Whether the Trust manages to win legitimacy for itself only time can tell. It probably depends on whether this institution succeeds in winning the support of a critical mass of worldwide civil society and the collaboration of nation state governments. Most governments can be expected to ignore it and then oppose it before finally coming on board. However, as mentioned above, there are some that might support from the outset.
Getting CapGlobalCarbon off the ground
“Never doubt that a small group of thoughtful, committed citizens can change the world; indeed, it’s the only thing that ever has.” Margaret Mead
The proposal to establish CapGlobalCarbon cannot be implemented unless a number of institutions and individuals work together to get it off the ground. They will need to agree shared purposes and principles, what Dee Hock called the genetic code of a purposeful human system. Here the purpose is clear: that of enabling humanity to achieve the necessary reductions of total global carbon emissions in time to avoid run-away climate change; and doing so in a way that benefits the poor. Although this particular initiative is new, and will require its own process to agree principles, many of the principles underlying it are already widely supported, for example the Bolivian Universal Declaration of the Rights of Mother Earth adopted in April 2010 at Cochabamba. Given that many powerful players in the mainstream of politics and the global economy may be minded to oppose it, CapGlobalCarbon is most likely to be successful if its principles include transparency, accountability and the rule of law, and if it also operates from the outset in a non-confrontational and cooperative way.
Can we make CapGlobalCarbon succeed? It comes down to political will. But not the political will of governments: the outcome now depends on the political will of the human family, the will to work together as members of the human family. And to establish the systemic structures we need in order to be able to organise our family affairs as a human family.
We can together see the climate crisis, which nation-state governments were not designed to deal with, as an opportunity to create the necessary, minimal required, global institutions to ensure that we live within limits. Instead of seeing CapGlobalCarbon as an extra layer of governance, it should be seen as a system designed to meet a need (a global system designed and put in place to address a particular global problem). It would erect a guard rail that would prevent us from breaching a vital planetary boundary. It would strengthen both the outer and inner edges of Kate Raworth’s Economic Doughnut.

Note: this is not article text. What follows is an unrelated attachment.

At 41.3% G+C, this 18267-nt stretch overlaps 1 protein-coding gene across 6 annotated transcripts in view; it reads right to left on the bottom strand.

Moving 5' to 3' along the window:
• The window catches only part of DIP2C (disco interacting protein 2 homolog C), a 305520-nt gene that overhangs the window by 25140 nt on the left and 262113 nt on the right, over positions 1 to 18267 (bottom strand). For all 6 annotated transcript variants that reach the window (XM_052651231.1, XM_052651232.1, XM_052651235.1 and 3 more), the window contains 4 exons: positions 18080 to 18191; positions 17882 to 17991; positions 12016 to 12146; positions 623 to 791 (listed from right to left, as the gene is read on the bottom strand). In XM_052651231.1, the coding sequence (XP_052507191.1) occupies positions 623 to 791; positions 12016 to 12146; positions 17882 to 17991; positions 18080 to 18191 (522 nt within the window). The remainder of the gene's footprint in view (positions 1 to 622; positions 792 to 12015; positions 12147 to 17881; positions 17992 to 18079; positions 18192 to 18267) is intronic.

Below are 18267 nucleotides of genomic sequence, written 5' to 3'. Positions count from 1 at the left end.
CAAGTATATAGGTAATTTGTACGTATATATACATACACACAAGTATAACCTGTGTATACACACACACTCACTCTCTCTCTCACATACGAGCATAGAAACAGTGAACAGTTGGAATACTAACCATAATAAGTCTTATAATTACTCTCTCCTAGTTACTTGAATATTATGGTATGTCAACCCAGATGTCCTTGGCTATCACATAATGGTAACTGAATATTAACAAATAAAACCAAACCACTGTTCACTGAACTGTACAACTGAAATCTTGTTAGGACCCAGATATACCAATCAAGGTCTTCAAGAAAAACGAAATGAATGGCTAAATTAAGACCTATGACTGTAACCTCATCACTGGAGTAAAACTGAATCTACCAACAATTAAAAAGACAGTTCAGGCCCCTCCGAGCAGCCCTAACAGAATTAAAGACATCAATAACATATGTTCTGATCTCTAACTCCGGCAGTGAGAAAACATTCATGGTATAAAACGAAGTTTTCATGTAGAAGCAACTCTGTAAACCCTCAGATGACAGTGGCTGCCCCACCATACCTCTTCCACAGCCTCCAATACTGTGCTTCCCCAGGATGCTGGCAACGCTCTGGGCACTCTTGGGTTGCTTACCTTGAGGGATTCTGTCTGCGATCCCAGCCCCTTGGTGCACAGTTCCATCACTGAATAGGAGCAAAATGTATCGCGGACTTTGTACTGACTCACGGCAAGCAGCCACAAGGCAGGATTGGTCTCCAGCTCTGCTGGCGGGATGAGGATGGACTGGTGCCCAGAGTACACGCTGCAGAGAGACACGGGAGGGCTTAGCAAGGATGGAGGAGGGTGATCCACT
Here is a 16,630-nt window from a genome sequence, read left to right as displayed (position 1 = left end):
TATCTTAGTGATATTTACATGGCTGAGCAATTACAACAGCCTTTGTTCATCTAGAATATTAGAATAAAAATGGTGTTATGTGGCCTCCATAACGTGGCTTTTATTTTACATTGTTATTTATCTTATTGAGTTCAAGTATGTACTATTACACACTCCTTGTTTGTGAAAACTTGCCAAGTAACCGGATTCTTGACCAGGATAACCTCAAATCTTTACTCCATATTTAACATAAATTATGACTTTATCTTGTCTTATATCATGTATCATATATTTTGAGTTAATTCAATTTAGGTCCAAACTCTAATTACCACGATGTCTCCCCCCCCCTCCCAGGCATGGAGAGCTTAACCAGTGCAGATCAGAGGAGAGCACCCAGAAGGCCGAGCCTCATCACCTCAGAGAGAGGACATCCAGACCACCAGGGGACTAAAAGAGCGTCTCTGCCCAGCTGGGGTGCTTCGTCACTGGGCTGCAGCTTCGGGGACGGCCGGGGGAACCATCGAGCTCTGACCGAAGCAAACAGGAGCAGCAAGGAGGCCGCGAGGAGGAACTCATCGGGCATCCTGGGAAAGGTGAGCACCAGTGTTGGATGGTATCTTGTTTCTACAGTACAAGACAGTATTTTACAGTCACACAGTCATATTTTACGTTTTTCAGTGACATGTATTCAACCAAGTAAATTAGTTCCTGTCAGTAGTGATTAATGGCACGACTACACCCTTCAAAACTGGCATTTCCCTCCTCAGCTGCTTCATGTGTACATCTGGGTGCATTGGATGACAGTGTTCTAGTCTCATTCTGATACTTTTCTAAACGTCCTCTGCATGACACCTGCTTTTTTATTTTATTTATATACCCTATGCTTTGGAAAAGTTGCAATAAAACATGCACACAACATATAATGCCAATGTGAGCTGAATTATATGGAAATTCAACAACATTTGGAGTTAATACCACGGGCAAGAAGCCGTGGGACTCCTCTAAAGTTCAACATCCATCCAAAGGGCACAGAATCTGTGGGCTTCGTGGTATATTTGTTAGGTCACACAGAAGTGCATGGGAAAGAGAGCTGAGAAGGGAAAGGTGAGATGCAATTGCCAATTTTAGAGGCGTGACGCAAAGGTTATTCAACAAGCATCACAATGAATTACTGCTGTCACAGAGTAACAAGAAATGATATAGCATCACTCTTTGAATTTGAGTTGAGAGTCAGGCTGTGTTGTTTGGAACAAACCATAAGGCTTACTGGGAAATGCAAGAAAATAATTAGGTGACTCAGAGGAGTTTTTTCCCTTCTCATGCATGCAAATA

It is human activities that have brought the planetary climate system perilously close to tipping points beyond which nothing that our species could do would be able to reverse the system’s descent into climate chaos where many species, possibly including our own, and many habitats would be driven into extinction. The wonderful world we know, the product of ten thousand years of climate stability, would be transformed out of recognition. However our species also has the awareness and understanding
- to recognise that this is the future towards which the climate is now plunging;
- to know that this is caused by global warming due mainly to the use we have made of fossil fuels;
- to understand that this in turn is the natural consequence of the economic system on which we are currently hooked;
- and to realise that the danger could be greatly reduced, hopefully avoided altogether, by drastically reducing the total aggregate annual global emissions from the use of fossil fuels.
CapGlobalCarbon is a proposal by members of the Irish think-tank Feasta, the foundation for the economics of sustainability. Implementation will require a new organisation with large resources and influential champions as well as widespread support. If you are interested in contributing in any way, please contact us at firstname.lastname@example.org.